Kurt McKee

lessons learned in production


Hey there! This article was written in 2014.

It might not have aged well for any number of reasons, so keep that in mind when reading (or clicking outgoing links!).

The Debris Cathedral

Posted 21 September 2014 in programming, teraterm, and work

For a very long time I've been writing code at my job that automates some very tedious tasks. It's not Python code, though! It's a macro language that has saved the company a lot of time and energy but suffers from severe limitations:

  • No scoping -- everything is in a global namespace.
  • No functions -- the entire language is based on keywords.
  • Incomplete support for lists -- the list can be defined but its length cannot later be checked.
  • Incomplete support for including code from other source files -- the included file will run from top to bottom and exit.
  • Inconsistent ordinal and cardinal numbering -- list indices start with '0', but string indices start with '1'.
  • Insufficient variable quantity and size limits -- one maximum quantity, for instance, is '9'.
  • GOTO.

A couple of years back I inherited some code and ran with it, but now I'm bumping up against these limits on a regular basis so I've had to get creative. Did you ever see Apollo 13? You know the scene where they gather scientists and engineers in a room, dump out a bunch of junk on the table, and tell the team "Make an oxygen filter"? I did that with this language.

I picked up INCLUDE in one hand and GOTO in the other and stared at the global namespace and decided "I'm going to emulate functions in a namespace." Now I'm able to call code in other files using this syntax:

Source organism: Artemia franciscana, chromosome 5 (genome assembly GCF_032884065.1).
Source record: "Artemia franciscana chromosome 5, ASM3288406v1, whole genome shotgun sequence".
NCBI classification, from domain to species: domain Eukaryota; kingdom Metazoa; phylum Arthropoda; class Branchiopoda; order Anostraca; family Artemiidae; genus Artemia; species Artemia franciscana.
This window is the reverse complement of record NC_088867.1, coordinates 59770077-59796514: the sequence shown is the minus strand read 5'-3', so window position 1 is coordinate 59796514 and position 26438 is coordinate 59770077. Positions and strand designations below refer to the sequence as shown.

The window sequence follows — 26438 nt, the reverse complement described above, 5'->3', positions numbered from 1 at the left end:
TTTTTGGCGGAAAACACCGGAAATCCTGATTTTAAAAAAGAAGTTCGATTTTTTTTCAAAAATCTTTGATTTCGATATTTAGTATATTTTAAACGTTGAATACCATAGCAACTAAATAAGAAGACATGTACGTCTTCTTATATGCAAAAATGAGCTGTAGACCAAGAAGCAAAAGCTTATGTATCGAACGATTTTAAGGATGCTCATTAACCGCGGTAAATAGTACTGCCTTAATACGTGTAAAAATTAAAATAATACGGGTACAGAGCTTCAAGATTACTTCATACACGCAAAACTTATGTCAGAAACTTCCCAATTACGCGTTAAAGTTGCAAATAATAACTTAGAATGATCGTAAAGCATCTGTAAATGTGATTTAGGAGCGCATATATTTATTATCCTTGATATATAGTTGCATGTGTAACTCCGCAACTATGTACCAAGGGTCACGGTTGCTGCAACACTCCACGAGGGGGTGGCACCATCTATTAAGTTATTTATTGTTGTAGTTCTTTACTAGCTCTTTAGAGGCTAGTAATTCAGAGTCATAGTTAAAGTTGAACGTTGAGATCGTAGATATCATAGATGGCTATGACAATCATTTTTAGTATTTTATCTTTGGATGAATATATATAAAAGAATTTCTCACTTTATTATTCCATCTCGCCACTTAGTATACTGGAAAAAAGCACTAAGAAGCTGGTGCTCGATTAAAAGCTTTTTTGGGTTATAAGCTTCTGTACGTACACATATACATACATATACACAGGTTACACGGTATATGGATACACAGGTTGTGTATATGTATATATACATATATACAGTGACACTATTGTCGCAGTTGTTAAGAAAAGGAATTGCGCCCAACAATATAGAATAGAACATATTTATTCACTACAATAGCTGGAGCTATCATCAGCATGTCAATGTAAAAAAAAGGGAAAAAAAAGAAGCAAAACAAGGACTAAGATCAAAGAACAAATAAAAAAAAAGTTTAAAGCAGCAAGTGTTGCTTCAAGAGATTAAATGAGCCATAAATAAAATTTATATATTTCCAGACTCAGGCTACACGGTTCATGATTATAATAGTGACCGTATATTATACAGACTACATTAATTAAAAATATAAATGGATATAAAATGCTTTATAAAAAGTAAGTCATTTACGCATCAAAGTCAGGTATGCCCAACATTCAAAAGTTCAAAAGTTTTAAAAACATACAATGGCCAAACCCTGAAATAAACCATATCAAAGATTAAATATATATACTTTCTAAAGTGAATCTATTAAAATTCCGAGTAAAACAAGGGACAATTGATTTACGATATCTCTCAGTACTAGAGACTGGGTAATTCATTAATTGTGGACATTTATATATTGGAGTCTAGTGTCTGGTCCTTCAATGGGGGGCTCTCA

callsub = 'namespace:function'
INCLUDE 'subroutine'

UPDATE: If you're interested, I've published the Tera Term subroutine source code.

The integer size limits were truncating calculations so (really heavy sigh) I wrote code that adds two hexadecimal strings of arbitrary length, thus avoiding integers entirely. That's something I did for fun in QBasic when I was 16, and the concept was revisited when I was wiring an adder on a breadboard in college, but it is staggering to have to do that to get real work done.

This is tested production code, so that's not going to get thrown away anytime soon. However, each time I bolt on another feature I feel like I'm building a cathedral out of rubble and debris. Relief is on its way, though: I've been building a foundation in Python that I believe I can shift this macro code over to. Then Python can handle the business logic and final validation while leveraging tested code to perform the required steps.

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